Guest Post by Steven Goddard
From time to time we hear that various places on earth have been “warming much faster than the rest of the planet – as predicted by “the models.” One of the places commonly mentioned in that list is the Arctic, based largely on 30 years of satellite data. Fortunately though, we are not limited by 30 years of satellite data, as the Danish Meteorological Institute has records going back to 1958 and GISSTEMP has even longer records.
Below is a visual comparison of DMI 1958 Arctic temperatures vs. 2009, showing that temperatures have hardly changed since the start of their record.
and in 2009…
Below is an overlay directly showing that 2009 temperatures (green) are similar to 1958 (red) and close to the mean. Blue is mean temperature for the 41 year record.
So if the Arctic has warmed since 1979, how can it be the about same as 1958? The answer can be seen in the GISSTEMP graph below of Godthab, Greenland.
Temperatures have warmed since the start of the satellite record, but they cooled even more between 1940 and 1980.
Everyone (including NSIDC) quietly acknowledges that most of the Arctic was warmer in the 1940s than now – so they shift the warming argument to the Alaska side. However, that argument also has problems. Alaska temperatures rose at the positive PDO shift in 1977, and have cooled again with the recent negative PDO shift – as seen below. 2008 was notable in that Alaska glaciers started to increase in size.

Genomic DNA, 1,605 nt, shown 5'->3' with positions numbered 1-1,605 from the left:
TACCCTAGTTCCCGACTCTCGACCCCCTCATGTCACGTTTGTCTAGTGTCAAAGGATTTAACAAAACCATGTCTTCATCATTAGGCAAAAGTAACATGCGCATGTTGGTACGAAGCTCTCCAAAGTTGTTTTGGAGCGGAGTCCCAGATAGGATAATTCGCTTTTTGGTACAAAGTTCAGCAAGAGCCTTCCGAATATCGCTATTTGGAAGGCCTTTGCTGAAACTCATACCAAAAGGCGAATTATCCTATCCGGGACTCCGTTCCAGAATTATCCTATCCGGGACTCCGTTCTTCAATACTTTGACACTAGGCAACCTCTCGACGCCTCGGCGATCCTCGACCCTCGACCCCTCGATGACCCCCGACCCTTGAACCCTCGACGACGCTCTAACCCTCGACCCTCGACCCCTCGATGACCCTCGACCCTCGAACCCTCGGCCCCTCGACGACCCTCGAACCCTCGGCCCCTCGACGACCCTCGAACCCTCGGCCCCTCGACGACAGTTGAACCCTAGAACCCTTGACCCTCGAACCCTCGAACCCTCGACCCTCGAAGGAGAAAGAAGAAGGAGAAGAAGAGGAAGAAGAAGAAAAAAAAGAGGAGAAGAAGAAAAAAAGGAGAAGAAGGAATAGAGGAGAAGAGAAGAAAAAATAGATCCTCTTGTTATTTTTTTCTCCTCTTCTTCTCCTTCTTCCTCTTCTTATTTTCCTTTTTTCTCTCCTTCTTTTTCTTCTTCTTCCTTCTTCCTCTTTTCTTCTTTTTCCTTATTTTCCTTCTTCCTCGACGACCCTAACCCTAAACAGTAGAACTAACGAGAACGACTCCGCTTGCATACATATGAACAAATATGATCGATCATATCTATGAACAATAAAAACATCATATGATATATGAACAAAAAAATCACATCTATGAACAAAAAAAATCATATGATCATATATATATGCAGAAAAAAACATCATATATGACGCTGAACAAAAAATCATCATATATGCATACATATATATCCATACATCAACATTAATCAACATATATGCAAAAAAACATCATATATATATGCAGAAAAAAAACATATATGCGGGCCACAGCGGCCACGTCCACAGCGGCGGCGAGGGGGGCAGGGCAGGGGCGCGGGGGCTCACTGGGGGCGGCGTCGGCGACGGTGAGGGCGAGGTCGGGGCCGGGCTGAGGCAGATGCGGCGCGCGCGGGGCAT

If you look at only one leg of a cycle, you will come to the wrong conclusion about the shape of the graph. Thus I would argue that Dr. Spencer’s fourth order curves are much more meaningful than the nearly meaningless linear fits being used by most prominent climate scientists. Climate is primarily cyclical, as every good climate scientist should know.